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Novartis reveals plans for a zero-profit COVID-19 drugs portfolio

Includes 15 medicines from company's generics division


Swiss pharma company Novartis has unveiled plans to offer a portfolio of drugs to treat COVID-19 in a bid to help patients in low-income and lower-middle-income countries.

The new initiative aims to help countries to access affordable medicines to treat the major symptoms of COVID-19, including inflammation and respiratory problems linked to the disease.

The ‘Novartis COVID-19 portfolio’ is comprised of 15 medicines from its generics division, Sandoz, for the treatment of gastro-intestinal illness, acute respiratory symptoms, pneumonia and septic shock. The generic medicines to be included in the portfolio are Amoxicillin, Ceftriaxone, Clarithromycin, Colchicine, Dexamethasone, Dobutamine, Fluconazole, Heparin, Levofloxacin, Loperamide, Pantoprazole, Prednisone, Prednisolone, Salbutamol and Vancomycin.

As part of the initiative, these medicines will be made available to governments, Non-Governmental Organisations (NGOs) and other institutional customers in up to 79 eligible countries at zero-profit. The portfolio builds upon Novartis’ previous $40m donation to support those around the world who have been most affected by the pandemic.

“Access to medicine can be a challenge for patients in low- and lower-middle-income countries and the situation has worsened during COVID-19. With our COVID-19 portfolio, we wish to help address the additional healthcare demands of the pandemic in the countries we are targeting,” said Dr Lutz Hegemann, chief operating officer for global health at Novartis.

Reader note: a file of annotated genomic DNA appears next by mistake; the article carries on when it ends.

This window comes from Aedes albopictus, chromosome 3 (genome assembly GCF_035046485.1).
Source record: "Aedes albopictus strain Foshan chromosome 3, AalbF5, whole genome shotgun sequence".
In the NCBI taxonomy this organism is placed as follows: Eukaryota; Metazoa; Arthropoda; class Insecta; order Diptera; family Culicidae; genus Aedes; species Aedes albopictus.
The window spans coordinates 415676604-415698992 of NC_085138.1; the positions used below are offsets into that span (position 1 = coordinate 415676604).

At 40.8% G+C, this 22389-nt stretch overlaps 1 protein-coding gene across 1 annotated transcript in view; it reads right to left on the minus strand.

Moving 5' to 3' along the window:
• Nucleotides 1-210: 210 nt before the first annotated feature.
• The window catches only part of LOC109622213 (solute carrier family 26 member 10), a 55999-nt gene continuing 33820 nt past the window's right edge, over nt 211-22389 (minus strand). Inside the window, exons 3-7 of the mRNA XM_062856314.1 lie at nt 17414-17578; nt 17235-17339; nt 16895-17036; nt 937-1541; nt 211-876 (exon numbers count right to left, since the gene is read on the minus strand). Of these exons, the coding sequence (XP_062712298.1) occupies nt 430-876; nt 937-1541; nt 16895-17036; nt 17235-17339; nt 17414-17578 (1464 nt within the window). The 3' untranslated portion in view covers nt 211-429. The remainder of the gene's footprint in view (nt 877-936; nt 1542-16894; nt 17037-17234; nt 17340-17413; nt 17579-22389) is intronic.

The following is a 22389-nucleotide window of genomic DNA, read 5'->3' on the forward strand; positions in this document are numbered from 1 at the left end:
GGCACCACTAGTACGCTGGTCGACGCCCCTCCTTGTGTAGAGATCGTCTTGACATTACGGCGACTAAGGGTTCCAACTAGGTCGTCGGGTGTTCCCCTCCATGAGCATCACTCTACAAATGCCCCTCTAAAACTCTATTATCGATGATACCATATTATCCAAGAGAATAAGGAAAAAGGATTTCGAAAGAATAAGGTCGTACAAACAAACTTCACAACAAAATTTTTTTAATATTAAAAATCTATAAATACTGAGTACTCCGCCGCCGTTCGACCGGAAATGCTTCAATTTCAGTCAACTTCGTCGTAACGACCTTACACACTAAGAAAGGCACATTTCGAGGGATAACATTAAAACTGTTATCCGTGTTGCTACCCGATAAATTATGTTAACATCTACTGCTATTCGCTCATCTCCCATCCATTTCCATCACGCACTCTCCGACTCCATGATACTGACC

Novartis is also involved in the COVID-19 Therapeutics Accelerator, coordinated by the Bill & Melinda Gates Foundation, Wellcome and Mastercard, which is committed to ensuing that any treatment for COVID-19 is made available and affordable in low-resource settings.

As development for vaccines and therapeutics reaches later clinical trial stages, some have raised concerns that high-income countries are securing doses and stocks of promising candidates, which could leave low-income countries without these vital treatments.

The World Health Organization (WHO) announced yesterday that 75 countries have expressed interest in protecting their populations and those of other nations through joining the COVAX Facility.

This global solution is designed to guarantee fair and equitable access to COVID-19 vaccines worldwide, by partnering high-income countries with lower-income countries that are eligible for support, through voluntary donation to Gavi’s COVAX Advance Market Commitment (AMC).

“The COVID-19 pandemic, like every health crisis, also presents us with opportunities,” said Soumya Swaminathan, chief scientist of WHO.

“A vaccine that is affordable and accessible to all will help us address systemic health inequalities. We need all countries to support COVAX to achieve this goal and bring an end to the acute phase of the pandemic,” she added.

Article by
Lucy Parsons

16th July 2020

From: Healthcare



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